Nothing's spookier than an eerie, dense, cut-with-a-knife fog on Halloween night. Fog makes a perfect prop to enhance your Halloween decorations and set the atmosphere for some spine-tingling fun. Most of the time, we're not fortunate enough to have low-lying, natural fog, so we need to use other means to produce it.
You don't need homemade fog or dry ice anymore for simulated fog. Just a couple of years ago, most people wouldn't consider buying a fog machine because they were too expensive. Dry ice aside, these machines are now cheap and practical.
The most common types of fog machines are water based, producing fog with a glycol and water solution called "fog fluid". The fluid is poured into the machine and when the machine warms up, the fluid is pumped out of the machine, producing thick clouds of fog. Most (cheaper) machines cycle, meaning they fog - stop - and begin fogging again after reheating.
When buying a fog machine, look for one that comes with a timer that you can set to turn the machine off. Operating a machine that's out of fog fluid can harm your machine, so this is one way to save your machine - and your time. Better yet, some machines come with a remote control that comes in handy at busy parties.
Not all fog machines are recommended for both outdoor and indoor use. Rain, mist and dew can damage an indoor machine so you may want to consider paying a little more and buying one that can be used for both. For larger areas, you may need a larger machine. Or, you can set up two or more mini foggers to cover the area.
Don't buy a "fly-by-night" brand or you may not be able to find the right fog fluid the following year. Fog fluid is not interchangeable and most machines require fluid of the same brand. Buying a popular brand insures that you'll be able to find replacement "juice" very easily, whether it's at your local store or online. Shop early because stores sell out quickly.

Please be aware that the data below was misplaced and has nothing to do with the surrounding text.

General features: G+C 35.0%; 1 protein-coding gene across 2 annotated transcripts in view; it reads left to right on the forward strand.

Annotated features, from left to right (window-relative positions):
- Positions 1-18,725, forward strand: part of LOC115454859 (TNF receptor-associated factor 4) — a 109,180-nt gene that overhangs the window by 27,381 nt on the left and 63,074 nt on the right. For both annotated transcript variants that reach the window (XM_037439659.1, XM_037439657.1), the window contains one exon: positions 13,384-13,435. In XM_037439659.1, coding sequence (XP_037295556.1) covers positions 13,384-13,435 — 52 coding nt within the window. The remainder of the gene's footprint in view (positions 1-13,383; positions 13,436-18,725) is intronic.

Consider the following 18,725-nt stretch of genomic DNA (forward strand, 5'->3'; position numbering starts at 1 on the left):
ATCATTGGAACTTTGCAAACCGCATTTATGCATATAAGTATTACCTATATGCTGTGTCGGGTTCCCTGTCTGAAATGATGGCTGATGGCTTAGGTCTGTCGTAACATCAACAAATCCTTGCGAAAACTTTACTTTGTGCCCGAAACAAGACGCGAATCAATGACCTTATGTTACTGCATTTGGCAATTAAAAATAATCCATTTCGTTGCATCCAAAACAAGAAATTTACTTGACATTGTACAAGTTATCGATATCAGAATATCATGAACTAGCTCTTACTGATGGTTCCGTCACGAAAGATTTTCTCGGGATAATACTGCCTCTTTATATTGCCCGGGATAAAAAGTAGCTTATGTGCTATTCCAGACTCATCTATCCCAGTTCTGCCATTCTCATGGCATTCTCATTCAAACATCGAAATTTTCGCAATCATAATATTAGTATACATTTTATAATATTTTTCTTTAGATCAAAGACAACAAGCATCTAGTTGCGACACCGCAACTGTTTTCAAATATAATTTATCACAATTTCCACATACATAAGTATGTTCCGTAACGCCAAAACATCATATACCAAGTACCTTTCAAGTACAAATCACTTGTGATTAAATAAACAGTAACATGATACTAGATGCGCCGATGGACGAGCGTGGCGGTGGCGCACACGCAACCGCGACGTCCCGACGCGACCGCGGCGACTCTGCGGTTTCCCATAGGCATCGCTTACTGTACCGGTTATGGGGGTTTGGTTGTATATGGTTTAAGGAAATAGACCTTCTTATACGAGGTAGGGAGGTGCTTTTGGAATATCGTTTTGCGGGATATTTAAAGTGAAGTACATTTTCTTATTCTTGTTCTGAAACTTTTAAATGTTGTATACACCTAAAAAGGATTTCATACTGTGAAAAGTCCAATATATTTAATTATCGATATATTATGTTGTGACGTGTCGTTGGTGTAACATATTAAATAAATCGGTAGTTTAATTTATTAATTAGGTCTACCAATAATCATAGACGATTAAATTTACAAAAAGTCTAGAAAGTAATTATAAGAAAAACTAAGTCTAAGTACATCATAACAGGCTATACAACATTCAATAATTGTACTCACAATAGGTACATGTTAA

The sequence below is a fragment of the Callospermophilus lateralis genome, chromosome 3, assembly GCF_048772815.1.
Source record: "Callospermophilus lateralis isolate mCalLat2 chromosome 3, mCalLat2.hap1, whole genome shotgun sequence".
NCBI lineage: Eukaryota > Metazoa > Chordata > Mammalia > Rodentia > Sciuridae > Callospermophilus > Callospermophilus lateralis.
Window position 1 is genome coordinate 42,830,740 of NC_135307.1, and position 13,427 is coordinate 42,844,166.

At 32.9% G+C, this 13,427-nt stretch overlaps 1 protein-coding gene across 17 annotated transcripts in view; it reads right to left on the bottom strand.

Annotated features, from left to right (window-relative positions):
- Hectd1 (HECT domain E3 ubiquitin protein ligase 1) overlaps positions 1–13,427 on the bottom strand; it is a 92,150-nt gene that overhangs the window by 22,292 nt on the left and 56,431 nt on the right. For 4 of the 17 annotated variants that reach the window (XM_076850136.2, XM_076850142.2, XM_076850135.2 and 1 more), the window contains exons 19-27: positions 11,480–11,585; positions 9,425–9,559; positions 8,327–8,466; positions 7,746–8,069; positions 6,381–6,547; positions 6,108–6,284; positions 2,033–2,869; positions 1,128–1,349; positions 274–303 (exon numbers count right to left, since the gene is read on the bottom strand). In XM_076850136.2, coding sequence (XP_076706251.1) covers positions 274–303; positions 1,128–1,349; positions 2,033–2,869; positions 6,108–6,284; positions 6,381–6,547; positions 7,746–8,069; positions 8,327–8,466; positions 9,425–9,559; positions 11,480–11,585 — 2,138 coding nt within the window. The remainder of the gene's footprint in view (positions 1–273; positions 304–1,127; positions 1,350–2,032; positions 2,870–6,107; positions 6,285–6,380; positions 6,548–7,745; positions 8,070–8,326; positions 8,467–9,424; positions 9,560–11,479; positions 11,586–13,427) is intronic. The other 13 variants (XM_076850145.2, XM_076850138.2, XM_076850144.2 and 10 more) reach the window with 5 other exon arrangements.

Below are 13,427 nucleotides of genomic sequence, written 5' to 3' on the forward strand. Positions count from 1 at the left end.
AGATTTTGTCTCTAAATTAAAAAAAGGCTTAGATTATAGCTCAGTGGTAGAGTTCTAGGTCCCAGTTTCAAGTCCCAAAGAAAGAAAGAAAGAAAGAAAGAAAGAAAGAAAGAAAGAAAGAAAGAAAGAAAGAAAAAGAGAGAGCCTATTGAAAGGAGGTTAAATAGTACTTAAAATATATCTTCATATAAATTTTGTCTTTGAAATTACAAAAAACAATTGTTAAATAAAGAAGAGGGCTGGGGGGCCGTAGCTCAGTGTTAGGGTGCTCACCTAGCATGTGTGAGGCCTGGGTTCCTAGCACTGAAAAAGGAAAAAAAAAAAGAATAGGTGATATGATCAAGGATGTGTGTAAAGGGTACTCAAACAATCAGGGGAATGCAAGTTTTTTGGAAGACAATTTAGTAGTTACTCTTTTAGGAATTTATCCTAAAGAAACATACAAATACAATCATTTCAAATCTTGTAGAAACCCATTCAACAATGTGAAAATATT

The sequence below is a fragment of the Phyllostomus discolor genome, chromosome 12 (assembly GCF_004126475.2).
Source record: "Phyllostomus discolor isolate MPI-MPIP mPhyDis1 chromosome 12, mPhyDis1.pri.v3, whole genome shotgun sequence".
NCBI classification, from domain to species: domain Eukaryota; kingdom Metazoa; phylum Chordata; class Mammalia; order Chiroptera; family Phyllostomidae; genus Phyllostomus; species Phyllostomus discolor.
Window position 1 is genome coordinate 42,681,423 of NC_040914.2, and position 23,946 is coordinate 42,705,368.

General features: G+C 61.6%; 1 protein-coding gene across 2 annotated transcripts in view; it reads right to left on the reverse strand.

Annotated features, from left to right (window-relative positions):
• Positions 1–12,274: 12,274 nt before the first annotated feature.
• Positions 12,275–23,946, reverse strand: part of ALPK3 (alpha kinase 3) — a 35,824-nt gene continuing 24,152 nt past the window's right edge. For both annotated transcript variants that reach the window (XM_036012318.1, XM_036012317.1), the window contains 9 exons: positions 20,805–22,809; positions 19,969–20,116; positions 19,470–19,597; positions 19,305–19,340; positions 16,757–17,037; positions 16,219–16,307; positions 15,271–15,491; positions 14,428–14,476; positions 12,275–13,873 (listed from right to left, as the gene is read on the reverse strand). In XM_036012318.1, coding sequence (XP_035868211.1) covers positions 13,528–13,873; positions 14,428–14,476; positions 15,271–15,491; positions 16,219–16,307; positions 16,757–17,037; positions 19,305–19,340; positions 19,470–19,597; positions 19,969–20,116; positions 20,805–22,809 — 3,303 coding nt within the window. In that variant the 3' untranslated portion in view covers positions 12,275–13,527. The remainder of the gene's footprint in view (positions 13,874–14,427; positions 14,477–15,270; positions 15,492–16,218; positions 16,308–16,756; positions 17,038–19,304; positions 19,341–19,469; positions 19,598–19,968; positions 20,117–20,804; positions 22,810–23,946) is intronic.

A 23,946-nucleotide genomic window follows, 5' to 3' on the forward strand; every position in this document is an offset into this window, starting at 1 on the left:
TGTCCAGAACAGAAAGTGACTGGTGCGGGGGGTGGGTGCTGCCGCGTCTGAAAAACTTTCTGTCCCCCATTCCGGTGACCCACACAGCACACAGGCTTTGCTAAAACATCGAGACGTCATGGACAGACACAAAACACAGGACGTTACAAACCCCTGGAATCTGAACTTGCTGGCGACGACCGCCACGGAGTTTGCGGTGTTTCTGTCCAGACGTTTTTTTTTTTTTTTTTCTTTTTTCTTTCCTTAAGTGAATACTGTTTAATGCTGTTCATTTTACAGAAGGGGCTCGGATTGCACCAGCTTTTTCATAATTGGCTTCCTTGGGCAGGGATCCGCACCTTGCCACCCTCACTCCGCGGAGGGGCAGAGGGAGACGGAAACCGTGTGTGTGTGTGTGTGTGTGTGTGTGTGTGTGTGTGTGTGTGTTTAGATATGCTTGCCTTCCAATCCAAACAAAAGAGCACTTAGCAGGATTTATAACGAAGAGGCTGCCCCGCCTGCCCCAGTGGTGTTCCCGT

For outdoor use, a still night is ideal. Wind, or even a light breeze will have an adverse affect on your fog, putting a damper on your Halloween party. It's best to place your machine underneath an overhang, or somewhere to help block rain and wind. The machine will get hot, so make sure you set it on a sturdy, fire-resistant surface. Experiment with lighting to create surroundings that are sure to give anyone a second thought about entering.
You can use a fog machine indoors, in fact that is what most of the mini machines are for. Keep in mind that you're likely to find a residue on everything it comes into contact with, so you may want to cover any antiques, expensive furniture or electronics. Keep your rooms well ventilated to allow air to flow freely. If you're anticipating any guests with asthma or breathing problems, fake fog can aggravate the problem. In that case, it's a good idea to play it safe and run the machine outdoors.
Dry ice is now the less popular option as it is costly and is more "high maintenance". It needs to be handled very carefully because exposure to skin can damage the tissue. Up until a few years ago, dry ice was a good choice as fog machines were expensive. Still, it may be the best thing for commercial displays, haunted houses and large "graveyard" areas.